The National Committee for Quality Assurance (NCQA) today released the standards and guidelines that form the basis of its ACO accreditation program.
Developed over two years with assistance from a task force of health care industry stakeholders, the standards require ACOs to demonstrate capabilities in seven key areas: program operations, access/availability, primary care, care management, care coordination/transitions, patient rights/responsibilities, and performance reporting
“Accreditation identifies which ACOs are likely to be good partners” and serves as “a roadmap and vehicle for provider-led groups to show their abilities,” the NCQA noted in briefing materials released to the media.
Accreditation is awarded on three levels. Organizations designated as Level 1 are in the formative or transformative stage of moving into an ACO model and meet some standards, but cannot yet be considered fully capable ACOs. Reflecting the expectation that these designees will be re-quickly revaluated for strengthened capabilities, Level 1 status lasts for two years.
Level 2 ACOs have been pegged as having the best chance of achieving “triple aim”—i.e., strong performance or significant improvement in core performance measures of clinical quality, patient experience, and efficiency/utilization. This designation lasts for three years,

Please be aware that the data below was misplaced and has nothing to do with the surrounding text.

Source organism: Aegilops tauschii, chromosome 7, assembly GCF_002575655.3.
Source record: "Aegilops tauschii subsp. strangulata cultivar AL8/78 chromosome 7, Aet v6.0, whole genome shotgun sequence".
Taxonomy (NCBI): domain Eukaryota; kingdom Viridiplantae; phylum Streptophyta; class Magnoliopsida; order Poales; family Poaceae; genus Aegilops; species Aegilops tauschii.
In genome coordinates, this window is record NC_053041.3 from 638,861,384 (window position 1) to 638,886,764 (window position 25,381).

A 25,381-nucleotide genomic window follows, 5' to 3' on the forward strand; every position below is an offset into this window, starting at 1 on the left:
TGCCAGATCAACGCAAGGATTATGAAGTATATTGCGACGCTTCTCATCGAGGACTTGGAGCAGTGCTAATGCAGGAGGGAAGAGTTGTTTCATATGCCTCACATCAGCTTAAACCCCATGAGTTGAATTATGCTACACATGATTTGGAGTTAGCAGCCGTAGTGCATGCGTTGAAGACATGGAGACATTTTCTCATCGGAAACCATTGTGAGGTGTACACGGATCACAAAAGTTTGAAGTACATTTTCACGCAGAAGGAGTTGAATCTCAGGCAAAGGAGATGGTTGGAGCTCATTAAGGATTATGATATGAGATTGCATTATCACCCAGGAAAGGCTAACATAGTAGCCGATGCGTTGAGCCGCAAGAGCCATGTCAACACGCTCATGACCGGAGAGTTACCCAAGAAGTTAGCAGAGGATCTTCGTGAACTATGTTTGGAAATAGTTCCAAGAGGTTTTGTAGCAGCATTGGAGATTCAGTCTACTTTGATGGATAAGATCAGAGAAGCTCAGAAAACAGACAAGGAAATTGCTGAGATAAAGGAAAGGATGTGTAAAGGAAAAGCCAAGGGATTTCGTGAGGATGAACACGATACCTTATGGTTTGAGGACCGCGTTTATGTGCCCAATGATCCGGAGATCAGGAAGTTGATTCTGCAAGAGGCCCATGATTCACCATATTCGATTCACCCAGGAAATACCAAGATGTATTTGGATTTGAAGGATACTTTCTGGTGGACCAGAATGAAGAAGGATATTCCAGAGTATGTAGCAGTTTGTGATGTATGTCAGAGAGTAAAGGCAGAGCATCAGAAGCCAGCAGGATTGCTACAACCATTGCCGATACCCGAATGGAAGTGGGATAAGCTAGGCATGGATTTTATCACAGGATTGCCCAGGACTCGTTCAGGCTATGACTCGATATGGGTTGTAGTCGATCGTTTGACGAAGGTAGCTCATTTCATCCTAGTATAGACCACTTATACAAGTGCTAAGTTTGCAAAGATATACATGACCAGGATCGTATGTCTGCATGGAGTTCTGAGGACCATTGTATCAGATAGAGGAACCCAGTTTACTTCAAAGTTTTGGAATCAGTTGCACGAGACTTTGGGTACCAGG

Meanwhile, Level 3 designation is reserved for organizations that have achieved Level 2 status and demonstrate strong performance or marked improvement in measures across the “triple aim”.
Entities eligible for the NCQA’s ACO accreditation program include providers in group practices, networks of individual practices, hospital/provider partnerships, hospitals and their employed or contracted providers, publicly governed entities that work with providers to arrange care, and provider/health plan partnerships.
To read the press release, click here: http://www.ncqa.org/tabid/1450/Default.aspx